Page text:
Besides its role of barrier, the intestinal epithelium also contributes to food digestion, nutrient absorption and hormonal regulation. Markers of absorptive enterocytes (ALPI, KRT20), digestive enzymes (sucrase-isomaltase), ion/nutrient transporters (MCT1, SGLT1, NHE3) are expressed with the appropriate cellular localization in pig, rabbit, chicken and cow organoids [15, 16, 19,20,21, 37, 39, 41]. Moreover, the characteristic microvilli of mature enterocytes were observed in pig and chicken enteroids [19, 40] (Figure 4F). Markers of enteroendocrine cells (PYY, CHGA) that are involved in digestive hormone secretion are also expressed in pig, rabbit and bovine organoids [16, 19,20,21, 23, 25, 27, 39] (Figure 4G). Thus, farm animal intestinal organoids have a great potential to study nutrient transport and gut hormone production, as it has already been performed in mouse or human enteroids [33, 44]. Experiments in 2D monolayers of pig organoid cells demonstrated that nutrients (amino acids, vitamins and choline) were transported from the apical to the basolateral side of epithelial cells, indicating functional nutrient absorption [5]. Intestinal organoids can also be used to test the effects of nutrients on epithelial homeostasis. For instance, the treatment of piglet organoids with dietary vitamin A reduced buddings and markers for differentiated cells while it increased stem cell markers [45]. In another study, treatment of pig organoids with glutamate increased epithelial proliferation [46].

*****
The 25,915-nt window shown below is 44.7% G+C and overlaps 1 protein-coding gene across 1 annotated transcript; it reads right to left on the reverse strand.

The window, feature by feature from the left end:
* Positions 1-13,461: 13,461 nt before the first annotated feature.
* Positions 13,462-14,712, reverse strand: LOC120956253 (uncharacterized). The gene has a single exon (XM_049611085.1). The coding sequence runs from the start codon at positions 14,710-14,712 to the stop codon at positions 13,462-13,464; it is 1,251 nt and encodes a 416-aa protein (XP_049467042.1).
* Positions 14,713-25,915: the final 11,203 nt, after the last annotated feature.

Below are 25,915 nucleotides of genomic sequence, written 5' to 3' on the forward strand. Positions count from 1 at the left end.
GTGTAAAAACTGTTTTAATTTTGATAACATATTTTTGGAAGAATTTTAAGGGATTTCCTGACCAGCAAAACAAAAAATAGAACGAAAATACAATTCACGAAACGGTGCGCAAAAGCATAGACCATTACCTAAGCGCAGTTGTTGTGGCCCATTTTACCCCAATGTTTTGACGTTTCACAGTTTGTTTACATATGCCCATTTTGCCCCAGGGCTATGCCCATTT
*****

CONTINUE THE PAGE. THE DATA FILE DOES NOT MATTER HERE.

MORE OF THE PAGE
Host-microbe interactions in livestock intestinal organoids

Enteric infections modeling

Intestinal 3D and 2D organoid models can be used to characterize the effects of enteric pathogens on the epithelium, providing valuable insights into host–microbe interactions. Indeed, the different steps of the infection can be modelled. For example, the mechanisms of entry (on the basolateral or apical side), intracellular replication and propagation but also the exit of pathogens can be dissected with the help of organoids. More particularly, the role of specific cell types in these processes or the impact of the infection on the intestinal epithelium development and cell differentiation was impossible to study in vitro prior to the development of organoids. From now on, the inflammatory responses induced by pathogens may be reproduced in vitro thanks to the organoid model. For example, studies using intestinal organoids infected with pathogens may give insights into the effects of microbial antigens on the function of Paneth cells, leading to the release of antimicrobial factors into the gut lumen.